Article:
I love interviewing people.
I enjoy asking them about things they’ve done and why they did them or how they did them and hear their stories.
Everyone has a few great stories, and I’ve got a few myself.
I told my reunion story with Garth Brooks at Toby Keith’s Twister Benefit and I mentioned two other music stars I talked to that day.
Both Ronnie Dunn (formerly half of Brooks & Dunn and the one who sings on “My Maria”) and Sammy Hagar (the Red Rocker himself, who also did time in Van Halen in the “Van Hagar” days) and I go way back and I love them both the way you love your mischievous friends.
Ronnie Dunn spent a lot of his life in Tulsa and we both were brought up strict Southern Baptists. We both discovered we had to make a choice between what we wanted to do and what the church wanted us to do and we both chose to leave our respective churches.
But that’s where Ronnie learned to sing.
Actually, that’s where most of the famous music stars from Oklahoma learn to sing — in church. If it’s in any water at all, it must be Holy Water.
I sat in a tiny room with Ronnie and as we talked (me writing furiously, him playing with my recorder) we both watched Garth thrill the sold-out show of 61,000 with his amazing stage presence and those songs.
Neither Ronnie nor I wanted to miss Garth playing a rare Oklahoma show and his very first in Norman.
Ronnie told me he sent two songs he wrote to Sammy Hagar for Sammy’s upcoming duets album, and they did one, “Bad to Ford and Chevrolets.” Ronnie has his own record label now, named after the statue of Willie Nelson he received in Texas for his songwriting talents. (Little Will-E/Warner Bros.). His new album “Kiss You There.”
He’s such a laid back guy that his humor can surprise you and you find yourself laughing as he slyly slides a joke into an answer.
Sammy Hagar now, is all rocker. I’ve had dinner with him and the members of Van Halen when they were on tour (I have the pictures somewhere but there’s the problem of my mistake husband being in them that causes me to want to hurl when I see them).
Before I left the paper, I had a one-on-one interview with Sammy in his dressing room before a sold-out show at an outdoor venue. I walked in to happy chaos. His wife was in there with their baby in a stroller. As Sammy and I sat down, she poured me some of Sammy new (then) Cabo Wabo Tequila in a WINE GLASS and Sammy cheerfully told me to just sip it. I asked where the lemon and salt was and he was shocked. I learned all about good tequila and that it can be sipped just like wine.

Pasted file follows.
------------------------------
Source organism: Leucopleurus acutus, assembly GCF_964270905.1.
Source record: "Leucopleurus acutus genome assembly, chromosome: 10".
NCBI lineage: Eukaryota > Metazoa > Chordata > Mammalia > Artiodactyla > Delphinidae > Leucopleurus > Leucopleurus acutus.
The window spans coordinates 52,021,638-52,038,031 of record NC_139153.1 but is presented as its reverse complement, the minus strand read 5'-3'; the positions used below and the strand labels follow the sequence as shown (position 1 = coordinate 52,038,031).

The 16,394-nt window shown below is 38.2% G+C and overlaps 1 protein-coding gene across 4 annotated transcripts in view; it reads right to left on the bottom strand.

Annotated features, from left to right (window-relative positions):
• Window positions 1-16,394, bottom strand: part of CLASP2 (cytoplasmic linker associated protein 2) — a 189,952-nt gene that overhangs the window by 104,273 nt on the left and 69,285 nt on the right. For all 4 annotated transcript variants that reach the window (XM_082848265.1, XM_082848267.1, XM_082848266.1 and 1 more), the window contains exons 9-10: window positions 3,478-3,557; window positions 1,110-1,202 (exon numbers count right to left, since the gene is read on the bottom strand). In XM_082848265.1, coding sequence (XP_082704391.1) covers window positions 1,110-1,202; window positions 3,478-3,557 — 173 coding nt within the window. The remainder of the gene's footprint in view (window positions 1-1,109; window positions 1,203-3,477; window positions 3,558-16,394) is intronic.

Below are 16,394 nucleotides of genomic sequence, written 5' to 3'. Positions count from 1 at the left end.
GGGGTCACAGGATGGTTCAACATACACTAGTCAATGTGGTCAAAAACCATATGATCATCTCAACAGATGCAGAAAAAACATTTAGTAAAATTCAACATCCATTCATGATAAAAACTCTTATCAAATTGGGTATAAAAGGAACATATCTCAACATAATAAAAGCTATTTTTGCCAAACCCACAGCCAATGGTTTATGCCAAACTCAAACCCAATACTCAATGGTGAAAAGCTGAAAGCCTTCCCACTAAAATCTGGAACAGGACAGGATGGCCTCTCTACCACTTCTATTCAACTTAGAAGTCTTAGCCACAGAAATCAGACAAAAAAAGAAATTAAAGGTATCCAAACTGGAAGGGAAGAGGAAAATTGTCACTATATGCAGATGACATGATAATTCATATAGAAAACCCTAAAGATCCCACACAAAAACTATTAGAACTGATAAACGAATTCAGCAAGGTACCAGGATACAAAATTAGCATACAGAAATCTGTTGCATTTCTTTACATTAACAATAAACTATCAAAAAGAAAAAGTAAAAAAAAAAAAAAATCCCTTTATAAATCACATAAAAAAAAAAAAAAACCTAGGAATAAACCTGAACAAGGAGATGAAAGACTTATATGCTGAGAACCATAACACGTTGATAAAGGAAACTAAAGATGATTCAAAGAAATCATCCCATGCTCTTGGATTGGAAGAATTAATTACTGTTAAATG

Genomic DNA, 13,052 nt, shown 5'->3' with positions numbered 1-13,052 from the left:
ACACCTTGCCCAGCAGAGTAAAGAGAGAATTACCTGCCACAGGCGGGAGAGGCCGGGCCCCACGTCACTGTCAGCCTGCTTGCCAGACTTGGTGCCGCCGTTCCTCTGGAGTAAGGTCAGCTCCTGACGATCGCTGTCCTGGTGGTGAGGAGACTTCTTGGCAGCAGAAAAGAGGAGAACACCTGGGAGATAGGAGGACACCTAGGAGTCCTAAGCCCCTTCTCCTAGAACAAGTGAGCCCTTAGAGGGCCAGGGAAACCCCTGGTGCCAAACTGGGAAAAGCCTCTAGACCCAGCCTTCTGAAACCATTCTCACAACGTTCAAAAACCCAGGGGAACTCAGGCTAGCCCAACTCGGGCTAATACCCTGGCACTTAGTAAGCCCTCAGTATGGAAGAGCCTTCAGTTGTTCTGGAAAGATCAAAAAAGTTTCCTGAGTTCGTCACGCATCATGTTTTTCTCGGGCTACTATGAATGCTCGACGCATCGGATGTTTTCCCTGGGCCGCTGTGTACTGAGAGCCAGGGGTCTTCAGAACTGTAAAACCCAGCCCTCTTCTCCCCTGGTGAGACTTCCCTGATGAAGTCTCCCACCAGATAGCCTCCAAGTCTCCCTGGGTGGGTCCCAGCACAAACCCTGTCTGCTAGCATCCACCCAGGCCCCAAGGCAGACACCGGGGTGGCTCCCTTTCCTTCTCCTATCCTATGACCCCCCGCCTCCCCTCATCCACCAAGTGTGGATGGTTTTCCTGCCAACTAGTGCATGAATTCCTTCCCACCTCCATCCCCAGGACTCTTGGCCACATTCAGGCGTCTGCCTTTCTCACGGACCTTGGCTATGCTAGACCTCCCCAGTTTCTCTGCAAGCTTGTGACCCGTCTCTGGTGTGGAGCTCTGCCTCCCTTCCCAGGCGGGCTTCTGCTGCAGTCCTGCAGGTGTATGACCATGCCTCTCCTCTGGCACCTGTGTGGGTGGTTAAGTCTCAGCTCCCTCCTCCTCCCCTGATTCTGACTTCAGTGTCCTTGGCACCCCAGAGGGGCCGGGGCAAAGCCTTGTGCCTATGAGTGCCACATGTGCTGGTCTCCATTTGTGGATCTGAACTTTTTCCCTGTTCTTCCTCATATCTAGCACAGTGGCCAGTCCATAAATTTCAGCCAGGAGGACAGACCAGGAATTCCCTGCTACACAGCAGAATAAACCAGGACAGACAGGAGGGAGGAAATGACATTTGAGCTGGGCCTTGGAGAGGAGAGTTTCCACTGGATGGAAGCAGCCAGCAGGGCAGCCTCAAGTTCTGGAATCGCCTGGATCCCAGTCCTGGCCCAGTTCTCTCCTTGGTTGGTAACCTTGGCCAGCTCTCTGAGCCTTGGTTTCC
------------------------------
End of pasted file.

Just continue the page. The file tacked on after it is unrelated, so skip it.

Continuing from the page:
It could. It was wonderful.
So I did my interview with a drink in my hand (that’s news to the paper, believe me) and we parted by me giving him one of my husband’s custom guitar picks, and he pulled one out of his guitar to give back.
This time, I walked into another scene of organized chaos, but this time Sammy and his band were singing in full voice. I stood and listened, not recognizing the song but did know his wife and his much bigger daughter, who was in the floor coloring.
Sammy saw me and the singing stopped.
“I’m debuting a song today and we’ve never played it live,” he explained. “I’m terrified.”
The song was Ronnie Dunn’s “Bad on Fords and Chevrolets” which Sammy said he de-countrified before they recorded the duet.
I assured him it sounded great and we sat on a sofa. I reminded him of the last time we met and the glass of tequila, and he laughed and said those days were over.
“I’m getting gout. Can you believe it? Gout? That’s a form of arthritis you know.”
Oh I do know. Before he starting talking about uric acid levels and dietary restrictions, I calmly told him I understood.
“I have RA, lupus, fibromyalgia and my spine looks like a toddler built it,” I wisecracked, but it worked.
We talked about his new album “Sammy Hagar and Friends” due out Sept. 13. He duets “Margaritaville” with Toby Keith, whom he befriended on Toby’s frequent trips to Cabo San Lucas and playing at Sammy club there.
It explained why Sammy was there.
We finished our interview with hugs and kisses (I got kissed on the hand when I arrived and on the cheek when I left).
The new tune is good. It’s got a great hook and is a lot of fun, a lot like Sammy.
Much later in the evening, long after Toby had left the stage and the last firework explosion echo was long gone, I was wrapping up writing my story when a man walked in with a bunch of paper cups.
They were samples of Toby Keith’s brand of Mescal, “Wild Shot.”
Thinking, echoes of old days with Sammy, I snagged a glass. It was like the most tart lemonade you’ll ever have but it was good, and a perfect way to end a memorable day.
And, it gave me some great stories to tell.